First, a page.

Description : Julia Kristeva turns her famed critical eye to a study of the human head as symbol and metaphor, as religious object and physical fact, further developing a critical theme in her work--the power of horror--and expanding the potential for the face to provide an experience of the sacred. Kristeva's study stretches far back in time to 6,000 B.C.E. with humans' early decoration and worship of skulls, and follows with an examination of the Medusa myth; the mandylion of Laon (a holy relic in which the face of a saint appears on a piece of cloth); the biblical stories of John the Baptist and Salome; tales of the guillotine; modern murder mysteries; and the rhetoric surrounding the fight for and against capital punishment. Drawing numerous connections between these "capital visions" and their experience, Kristeva affirms the possibility of the sacred, even in an era of "faceless" interaction.
Description : When Elijah and his friends find a treasure in an abandoned church, they discover that God has plans for them that they never expected.
Description : Explores actual and literary depictions of beheadings in sixteenth-century Ireland and addresses how violence is transcribed into art.
Description : During the riots that followed the unpopular verdicts in the Rodney King trial, a group of skinhead punks preys on the Gay Community of West Hollywood. In the course of this they unwittingly set in motion a series of events that places them in the role of the hunted. They rape and nearly kill a young man who is more than capable of seeking a just revenge. They incur the wrath of some leathermen. And they cause a gruesome murder that results in the severed head being found in a dumpster behind a fast food hang-out. Through all of this, a homophobic detective struggles to find the answer to one crime, before the next occurs to overwhelm him.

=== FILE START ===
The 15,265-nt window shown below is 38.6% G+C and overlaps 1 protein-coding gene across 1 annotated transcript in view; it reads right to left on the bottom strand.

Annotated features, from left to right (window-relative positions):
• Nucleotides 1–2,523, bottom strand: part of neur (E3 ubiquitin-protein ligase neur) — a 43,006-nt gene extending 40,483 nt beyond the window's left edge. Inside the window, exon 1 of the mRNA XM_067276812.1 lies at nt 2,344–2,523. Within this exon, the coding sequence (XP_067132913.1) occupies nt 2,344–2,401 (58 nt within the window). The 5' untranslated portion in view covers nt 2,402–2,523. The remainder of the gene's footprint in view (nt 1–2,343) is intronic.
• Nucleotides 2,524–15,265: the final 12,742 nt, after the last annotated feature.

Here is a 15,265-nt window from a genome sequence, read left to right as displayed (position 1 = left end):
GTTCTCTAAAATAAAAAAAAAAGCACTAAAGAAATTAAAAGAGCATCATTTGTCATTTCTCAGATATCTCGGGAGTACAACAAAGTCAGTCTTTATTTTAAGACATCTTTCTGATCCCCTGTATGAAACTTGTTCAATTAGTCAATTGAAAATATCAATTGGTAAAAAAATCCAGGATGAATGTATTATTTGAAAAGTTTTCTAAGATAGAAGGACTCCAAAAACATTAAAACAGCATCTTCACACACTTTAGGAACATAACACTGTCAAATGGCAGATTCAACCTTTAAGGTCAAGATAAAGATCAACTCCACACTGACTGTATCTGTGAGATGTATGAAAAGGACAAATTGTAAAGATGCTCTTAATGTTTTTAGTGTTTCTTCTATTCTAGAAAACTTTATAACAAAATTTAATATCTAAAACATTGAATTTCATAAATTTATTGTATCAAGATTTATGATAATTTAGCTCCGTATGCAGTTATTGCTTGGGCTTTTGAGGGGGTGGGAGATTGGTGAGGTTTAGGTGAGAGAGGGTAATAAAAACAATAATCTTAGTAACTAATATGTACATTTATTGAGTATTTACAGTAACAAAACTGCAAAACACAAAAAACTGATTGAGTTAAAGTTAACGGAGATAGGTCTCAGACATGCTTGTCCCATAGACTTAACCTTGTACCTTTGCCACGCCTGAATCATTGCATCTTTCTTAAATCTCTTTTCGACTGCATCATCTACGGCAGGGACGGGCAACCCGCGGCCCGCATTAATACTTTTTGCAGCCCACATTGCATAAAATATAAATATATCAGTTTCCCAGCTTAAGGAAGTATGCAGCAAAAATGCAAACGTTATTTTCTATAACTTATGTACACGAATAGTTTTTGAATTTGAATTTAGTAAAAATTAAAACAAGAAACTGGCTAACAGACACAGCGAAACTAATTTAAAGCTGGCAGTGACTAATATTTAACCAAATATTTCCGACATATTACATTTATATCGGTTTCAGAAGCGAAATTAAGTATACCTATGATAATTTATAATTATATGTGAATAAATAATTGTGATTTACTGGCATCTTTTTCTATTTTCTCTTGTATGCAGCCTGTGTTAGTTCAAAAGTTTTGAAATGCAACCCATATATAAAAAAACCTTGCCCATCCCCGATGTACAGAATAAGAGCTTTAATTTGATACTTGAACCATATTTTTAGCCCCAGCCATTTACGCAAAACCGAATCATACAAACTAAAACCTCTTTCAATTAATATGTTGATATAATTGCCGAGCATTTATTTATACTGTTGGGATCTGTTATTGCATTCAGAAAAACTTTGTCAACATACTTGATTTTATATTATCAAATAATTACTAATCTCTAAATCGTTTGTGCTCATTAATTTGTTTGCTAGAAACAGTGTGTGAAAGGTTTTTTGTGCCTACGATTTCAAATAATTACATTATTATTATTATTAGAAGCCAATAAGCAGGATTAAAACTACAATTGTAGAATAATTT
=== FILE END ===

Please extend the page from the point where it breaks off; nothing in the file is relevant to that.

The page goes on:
Description : Martin believes he can possess both a beautiful wife and a delightful lover. But when his wife, Antonia, suddenly leaves him for her psychoanalyst, Martin is plunged into an intensive emotional re-education. He attempts to behave beautifully and sensibly. Then he meets a woman whose demonic splendour at first repels him and later arouses a consuming and monstrous passion. How will he survive it?
Description : One morning in Los Angeles, a noted homeless drunk wanders into a local market bragging that he killed a man the night before. When the store regulars dismiss him, he leaves and returns five minutes later with the severed head of the victim. The store owner places it in the meat counter and waits for the police. (This actually happened, in 1993.) During the hours that lapse, the head becomes something of magic. The store regulars recount their youth with fantastic stories. The young people in the neighborhood find their lives transformed for the better. And in the end, the local butcher, the reformed Artist in Meat, brings everyone together for a daybreak quinceanera dance.
Description : vastly original, fresh, potent and charged- if the poem is to move us, there must be a successful transformation of material, through voice, which feels true to the poem's deepest intention-Collins achieves this in poem after poem. -Pam Bernard, Across the Dark
Description : While philosophy and psychoanalysis privilege language and conceptual distinctions and mistrust the image, the philosopher and psychoanalyst Julia Kristeva recognizes the power of art and the imagination to unblock important sources of meaning. She also appreciates the process through which creative acts counteract and transform feelings of violence and depression. Reviewing Kristeva's corpus, Elaine P. Miller considers the intellectual's "aesthetic idea" and "thought specular" in their capacity to reshape depressive thought on both the individual and cultural level. She revisits Kristeva's reading of Walter Benjamin with reference to melancholic art and the imagination's allegorical structure; her analysis of Byzantine iconoclasm in relation to Freud's psychoanalytic theory of negation and Hegel's dialectical negativity; her understanding of Proust as an exemplary practitioner of sublimation; her rereading of Kant and Arendt in terms of art as an intentional lingering with foreignness; and her argument that forgiveness is both a philosophical and psychoanalytic method of transcending a "stuck" existence. Focusing on specific artworks that illustrate Kristeva's ideas, from ancient Greek tragedy to early photography, contemporary installation art, and film, Miller positions creative acts as a form of "spiritual inoculation" against the violence of our society and its discouragement of thought and reflection.